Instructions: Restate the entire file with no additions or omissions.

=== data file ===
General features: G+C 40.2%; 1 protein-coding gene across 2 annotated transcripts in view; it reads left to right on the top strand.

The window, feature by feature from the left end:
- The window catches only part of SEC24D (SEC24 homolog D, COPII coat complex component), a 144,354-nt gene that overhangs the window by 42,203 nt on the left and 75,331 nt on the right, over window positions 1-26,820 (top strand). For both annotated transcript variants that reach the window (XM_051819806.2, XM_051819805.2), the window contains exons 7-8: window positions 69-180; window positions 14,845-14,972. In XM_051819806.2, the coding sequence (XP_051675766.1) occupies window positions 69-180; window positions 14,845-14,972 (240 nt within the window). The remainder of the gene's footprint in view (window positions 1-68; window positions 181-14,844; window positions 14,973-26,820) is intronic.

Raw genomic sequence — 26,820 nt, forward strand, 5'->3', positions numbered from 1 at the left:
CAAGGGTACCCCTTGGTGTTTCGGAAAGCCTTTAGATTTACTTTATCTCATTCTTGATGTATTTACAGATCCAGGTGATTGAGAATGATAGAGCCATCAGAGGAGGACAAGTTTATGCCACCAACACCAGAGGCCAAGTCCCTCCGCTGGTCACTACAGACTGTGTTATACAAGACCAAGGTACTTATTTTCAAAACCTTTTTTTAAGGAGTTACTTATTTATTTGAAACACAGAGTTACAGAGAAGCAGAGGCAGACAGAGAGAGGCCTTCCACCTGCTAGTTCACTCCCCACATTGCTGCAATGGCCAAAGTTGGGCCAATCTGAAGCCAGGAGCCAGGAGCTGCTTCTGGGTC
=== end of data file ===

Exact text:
General features: G+C 40.2%; 1 protein-coding gene across 2 annotated transcripts in view; it reads left to right on the top strand.

The window, feature by feature from the left end:
- The window catches only part of SEC24D (SEC24 homolog D, COPII coat complex component), a 144,354-nt gene that overhangs the window by 42,203 nt on the left and 75,331 nt on the right, over window positions 1-26,820 (top strand). For both annotated transcript variants that reach the window (XM_051819806.2, XM_051819805.2), the window contains exons 7-8: window positions 69-180; window positions 14,845-14,972. In XM_051819806.2, the coding sequence (XP_051675766.1) occupies window positions 69-180; window positions 14,845-14,972 (240 nt within the window). The remainder of the gene's footprint in view (window positions 1-68; window positions 181-14,844; window positions 14,973-26,820) is intronic.

Raw genomic sequence — 26,820 nt, forward strand, 5'->3', positions numbered from 1 at the left:
CAAGGGTACCCCTTGGTGTTTCGGAAAGCCTTTAGATTTACTTTATCTCATTCTTGATGTATTTACAGATCCAGGTGATTGAGAATGATAGAGCCATCAGAGGAGGACAAGTTTATGCCACCAACACCAGAGGCCAAGTCCCTCCGCTGGTCACTACAGACTGTGTTATACAAGACCAAGGTACTTATTTTCAAAACCTTTTTTTAAGGAGTTACTTATTTATTTGAAACACAGAGTTACAGAGAAGCAGAGGCAGACAGAGAGAGGCCTTCCACCTGCTAGTTCACTCCCCACATTGCTGCAATGGCCAAAGTTGGGCCAATCTGAAGCCAGGAGCCAGGAGCTGCTTCTGGGTC